Television shopping in the UK turns 20 years old this week as QVC celebrates its anniversary. Gemma Goldfingle speaks to boss Dermot Boyd.
Mild mannered Ulsterman Dermot Boyd became the king of TV shopping in the UK by good, or perhaps bad, fortune.
Boyd had just been made redundant from his role as group controller of fashion group Alexon when he joined the founding team at QVC UK. “The reason a number of the management team are here is because the main question [at the interview] was ‘can you start tomorrow?’,” he says.
Boyd admits he had his doubts about whether US TV shopping channel QVC would work in the UK when he took the role. It made its debut here on October 1, 1993 on Sky’s new multichannel service.
“The big question was would multichannel TV work because TV in the UK was four channels,” he says. “Everyone now looks at Sky as the dominant player, back then it was an enormous gamble. Its start-up losses were somewhere in the region of £1bn.”
It wasn’t a smooth journey to success. Sky was projected to be adopted in 5 million homes when it launched.
However, only about 2 million households signed up. But after less than a year Boyd’s fears were allayed.
“We went from turning over £1.2m in July 1994 to £1.7m or £1.8m in August when we launched [jewellery range] Diamonique, which was taken up very successfully. That’s when I thought it could work.”
“We were in fewer homes than we wanted to be but looking at how fast the TV audience was growing. When customers came in, they tended to come back,” he recalls.
Boyd says the appetite for TV shopping stems from the amount of information viewers can take away from broadcasts.
“If you take our biggest category when we started, jewellery, on the high street you look at something very small from three or four feet away with no information about it. We can tell you more about the stone, where it comes from, what is the cut. It’s also not intimidating. It’s your choice to watch it.”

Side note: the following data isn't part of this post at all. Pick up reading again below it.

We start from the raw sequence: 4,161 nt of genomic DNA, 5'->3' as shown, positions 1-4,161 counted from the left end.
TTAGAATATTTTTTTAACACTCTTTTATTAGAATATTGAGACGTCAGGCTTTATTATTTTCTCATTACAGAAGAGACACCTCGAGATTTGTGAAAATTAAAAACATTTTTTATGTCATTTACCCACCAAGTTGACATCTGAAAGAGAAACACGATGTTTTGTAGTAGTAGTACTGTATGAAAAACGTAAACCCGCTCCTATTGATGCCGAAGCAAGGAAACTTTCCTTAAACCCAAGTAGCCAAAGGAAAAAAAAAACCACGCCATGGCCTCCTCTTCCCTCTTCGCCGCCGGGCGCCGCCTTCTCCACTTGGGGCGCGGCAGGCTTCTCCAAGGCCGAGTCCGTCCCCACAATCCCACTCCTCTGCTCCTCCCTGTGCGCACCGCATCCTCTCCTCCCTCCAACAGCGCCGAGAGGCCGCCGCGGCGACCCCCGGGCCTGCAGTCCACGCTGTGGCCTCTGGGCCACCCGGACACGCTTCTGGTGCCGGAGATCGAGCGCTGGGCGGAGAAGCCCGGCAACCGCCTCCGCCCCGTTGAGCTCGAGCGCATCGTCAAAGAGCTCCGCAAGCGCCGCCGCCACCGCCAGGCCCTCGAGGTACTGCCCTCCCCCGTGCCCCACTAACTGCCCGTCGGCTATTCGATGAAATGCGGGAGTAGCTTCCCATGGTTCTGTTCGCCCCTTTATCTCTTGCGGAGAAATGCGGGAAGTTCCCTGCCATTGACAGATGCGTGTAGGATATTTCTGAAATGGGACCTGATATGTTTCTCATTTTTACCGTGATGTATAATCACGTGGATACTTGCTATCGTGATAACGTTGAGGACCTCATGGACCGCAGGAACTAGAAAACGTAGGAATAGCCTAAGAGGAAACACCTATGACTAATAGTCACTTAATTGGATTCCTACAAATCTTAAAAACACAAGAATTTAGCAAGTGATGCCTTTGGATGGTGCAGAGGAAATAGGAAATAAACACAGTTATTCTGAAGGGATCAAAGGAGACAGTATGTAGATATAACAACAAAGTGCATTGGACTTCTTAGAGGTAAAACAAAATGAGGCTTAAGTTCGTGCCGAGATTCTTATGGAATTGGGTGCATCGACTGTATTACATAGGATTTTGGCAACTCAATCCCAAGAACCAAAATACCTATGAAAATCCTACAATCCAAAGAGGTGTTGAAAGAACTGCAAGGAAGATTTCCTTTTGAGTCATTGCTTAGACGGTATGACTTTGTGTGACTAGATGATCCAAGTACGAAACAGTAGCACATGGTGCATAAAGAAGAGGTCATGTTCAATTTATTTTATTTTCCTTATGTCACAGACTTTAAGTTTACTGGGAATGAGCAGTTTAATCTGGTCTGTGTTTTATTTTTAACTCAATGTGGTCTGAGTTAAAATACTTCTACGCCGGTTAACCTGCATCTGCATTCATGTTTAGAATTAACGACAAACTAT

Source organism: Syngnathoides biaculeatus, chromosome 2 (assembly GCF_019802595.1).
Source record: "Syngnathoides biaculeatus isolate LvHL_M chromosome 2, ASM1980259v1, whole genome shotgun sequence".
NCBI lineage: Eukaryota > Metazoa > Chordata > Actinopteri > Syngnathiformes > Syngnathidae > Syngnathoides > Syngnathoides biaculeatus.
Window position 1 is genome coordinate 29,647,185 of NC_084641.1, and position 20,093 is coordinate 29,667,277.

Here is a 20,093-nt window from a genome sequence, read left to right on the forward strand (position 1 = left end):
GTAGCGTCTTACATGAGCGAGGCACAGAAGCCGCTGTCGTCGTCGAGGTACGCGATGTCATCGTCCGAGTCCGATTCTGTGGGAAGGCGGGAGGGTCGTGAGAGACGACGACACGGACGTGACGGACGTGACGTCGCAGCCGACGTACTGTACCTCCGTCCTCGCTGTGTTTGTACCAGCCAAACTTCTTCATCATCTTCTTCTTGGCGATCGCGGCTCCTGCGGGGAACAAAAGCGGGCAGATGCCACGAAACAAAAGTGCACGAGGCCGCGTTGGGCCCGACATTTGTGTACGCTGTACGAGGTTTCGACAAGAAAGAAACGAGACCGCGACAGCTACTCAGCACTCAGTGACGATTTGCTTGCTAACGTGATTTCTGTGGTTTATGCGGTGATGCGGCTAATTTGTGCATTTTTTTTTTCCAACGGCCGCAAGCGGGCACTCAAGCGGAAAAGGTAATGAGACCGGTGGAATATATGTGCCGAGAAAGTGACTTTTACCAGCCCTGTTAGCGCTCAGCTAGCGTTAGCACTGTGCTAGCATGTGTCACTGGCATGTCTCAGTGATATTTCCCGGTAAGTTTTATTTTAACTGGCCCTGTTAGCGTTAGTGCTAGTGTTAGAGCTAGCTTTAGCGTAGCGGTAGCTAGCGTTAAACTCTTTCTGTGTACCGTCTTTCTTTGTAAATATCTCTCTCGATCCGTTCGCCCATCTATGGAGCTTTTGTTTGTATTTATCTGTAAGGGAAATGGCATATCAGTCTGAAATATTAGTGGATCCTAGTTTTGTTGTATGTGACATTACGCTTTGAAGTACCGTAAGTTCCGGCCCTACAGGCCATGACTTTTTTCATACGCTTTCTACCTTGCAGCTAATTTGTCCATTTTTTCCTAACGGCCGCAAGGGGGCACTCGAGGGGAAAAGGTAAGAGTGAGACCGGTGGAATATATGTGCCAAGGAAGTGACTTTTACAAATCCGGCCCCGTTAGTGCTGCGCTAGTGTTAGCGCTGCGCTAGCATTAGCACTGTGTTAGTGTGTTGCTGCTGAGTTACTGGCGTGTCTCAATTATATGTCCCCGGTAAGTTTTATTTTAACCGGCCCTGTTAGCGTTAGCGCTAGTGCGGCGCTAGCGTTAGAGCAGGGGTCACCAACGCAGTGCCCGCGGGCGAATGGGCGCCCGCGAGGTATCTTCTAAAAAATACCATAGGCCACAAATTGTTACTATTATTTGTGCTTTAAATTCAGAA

The growth of online and out-of-town, and the decline of many town centres is undoubtedly changing the high street.
However, that is nothing compared with the structural shift in TV shopping, according to Boyd.
“We’ve gone from four channels to hundreds of channels and we’ve gone through several cycles of technology,” he says. “In retail, some things have changed, but fundamentally direct selling is still the same percentage of sales it was 20 years ago. It is now through online and mobile rather than catalogue and phone.”
Back when QVC launched it was one of 12 channels on Sky. But the move to digital TV brought the opportunity to air hundreds of channels.
“If you were on a high street and there could only be 12 shops, you’d be pretty happy about it if one of them was yours,” says Boyd.
“All of a sudden there was a separate shopping section and instead of being number 12, we were number 615. It was like you were on the high street and suddenly you’re two streets back. People who know you will sometimes go out of their way and find you, but not as often.”
Boyd says QVC now struggles to pick up shoppers who are browsing across channels. He says the difference is notable between Sky, where it is now channel 640, and Freeview, where it is channel 16.
There are now 40 shopping channels on satellite TV and Boyd says the sheer number competing for viewers’ attention is the greatest challenge.
But digital has also opened opportunities. QVC is now in every household following the digital switchover when analogue terrestrial TV was turned off last year.
The QVC magic
Boyd has seen many businesses try and fail to conquer TV shopping. Littlewoods, JJB and most recently Argos, which axed its channel earlier this year after less than two years on air, were unable to recreate that QVC magic.
Boyd says it is something that was built up over time. “It’s partly about the brands we offer and it’s partly about the presenters and the guests,” he explains. “Our customers build up a relationship with them, as with a TV programme.
People get used to their local news anchor or the actors in a soap. The magic is the relationship and the
Boyd, who describes QVC’s format as part shop, part daytime TV, says it is trying to build on its presenters’ popularity - many of whom are inundated with fan mail - on its website. Presenters now blog and the most popular areas of its website are those related to the hosts.
The retailer’s selling philosophy is also critical to its success. Boyd says his presenters are trained not to oversell or hype products. “We want to make it informative but to also make it a friendly chat,” he maintains.
However, QVC is a business that is driven by data and real-time analytics. A visit to the gallery during a TV broadcast reveals an environment akin to a trading floor. Sales figures update every five seconds and the producer ensures the products that are selling well are pushed by the presenter.